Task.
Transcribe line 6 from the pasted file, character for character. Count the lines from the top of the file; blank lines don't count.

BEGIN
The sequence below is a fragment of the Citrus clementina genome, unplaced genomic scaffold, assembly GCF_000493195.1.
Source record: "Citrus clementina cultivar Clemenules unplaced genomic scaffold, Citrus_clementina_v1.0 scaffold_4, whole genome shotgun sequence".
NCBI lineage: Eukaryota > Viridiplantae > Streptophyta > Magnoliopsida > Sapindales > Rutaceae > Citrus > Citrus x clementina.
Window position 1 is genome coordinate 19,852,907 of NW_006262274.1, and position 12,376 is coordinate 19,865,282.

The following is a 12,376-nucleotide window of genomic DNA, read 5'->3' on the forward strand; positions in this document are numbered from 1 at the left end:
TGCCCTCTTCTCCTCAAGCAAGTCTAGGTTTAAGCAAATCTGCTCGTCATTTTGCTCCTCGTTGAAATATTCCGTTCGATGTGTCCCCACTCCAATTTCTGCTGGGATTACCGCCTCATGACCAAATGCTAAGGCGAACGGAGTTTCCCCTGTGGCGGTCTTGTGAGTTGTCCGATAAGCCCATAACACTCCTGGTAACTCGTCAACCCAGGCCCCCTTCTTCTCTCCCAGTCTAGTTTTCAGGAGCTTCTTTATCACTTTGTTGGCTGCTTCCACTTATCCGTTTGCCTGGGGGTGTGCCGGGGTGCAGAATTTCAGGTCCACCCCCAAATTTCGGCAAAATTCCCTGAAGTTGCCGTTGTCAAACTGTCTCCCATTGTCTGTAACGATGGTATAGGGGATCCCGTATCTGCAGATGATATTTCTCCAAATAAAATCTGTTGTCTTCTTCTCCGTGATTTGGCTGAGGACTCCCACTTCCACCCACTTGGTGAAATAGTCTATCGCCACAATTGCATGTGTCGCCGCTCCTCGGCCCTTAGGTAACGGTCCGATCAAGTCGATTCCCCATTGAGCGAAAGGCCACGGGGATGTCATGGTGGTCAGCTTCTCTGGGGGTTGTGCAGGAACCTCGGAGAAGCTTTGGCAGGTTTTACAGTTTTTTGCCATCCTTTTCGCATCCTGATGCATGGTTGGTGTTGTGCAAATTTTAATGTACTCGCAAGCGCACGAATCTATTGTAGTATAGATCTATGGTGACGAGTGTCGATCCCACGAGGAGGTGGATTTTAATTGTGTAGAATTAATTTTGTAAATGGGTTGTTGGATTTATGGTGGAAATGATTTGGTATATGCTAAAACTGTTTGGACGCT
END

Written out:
TGCCCTCTTCTCCTCAAGCAAGTCTAGGTTTAAGCAAATCTGCTCGTCATTTTGCTCCTCGTTGAAATATTCCGTTCGATGTGTCCCCACTCCAATTTCTGCTGGGATTACCGCCTCATGACCAAATGCTAAGGCGAACGGAGTTTCCCCTGTGGCGGTCTTGTGAGTTGTCCGATAAGCCCATAACACTCCTGGTAACTCGTCAACCCAGGCCCCCTTCTTCTCTCCCAGTCTAGTTTTCAGGAGCTTCTTTATCACTTTGTTGGCTGCTTCCACTTATCCGTTTGCCTGGGGGTGTGCCGGGGTGCAGAATTTCAGGTCCACCCCCAAATTTCGGCAAAATTCCCTGAAGTTGCCGTTGTCAAACTGTCTCCCATTGTCTGTAACGATGGTATAGGGGATCCCGTATCTGCAGATGATATTTCTCCAAATAAAATCTGTTGTCTTCTTCTCCGTGATTTGGCTGAGGACTCCCACTTCCACCCACTTGGTGAAATAGTCTATCGCCACAATTGCATGTGTCGCCGCTCCTCGGCCCTTAGGTAACGGTCCGATCAAGTCGATTCCCCATTGAGCGAAAGGCCACGGGGATGTCATGGTGGTCAGCTTCTCTGGGGGTTGTGCAGGAACCTCGGAGAAGCTTTGGCAGGTTTTACAGTTTTTTGCCATCCTTTTCGCATCCTGATGCATGGTTGGTGTTGTGCAAATTTTAATGTACTCGCAAGCGCACGAATCTATTGTAGTATAGATCTATGGTGACGAGTGTCGATCCCACGAGGAGGTGGATTTTAATTGTGTAGAATTAATTTTGTAAATGGGTTGTTGGATTTATGGTGGAAATGATTTGGTATATGCTAAAACTGTTTGGACGCT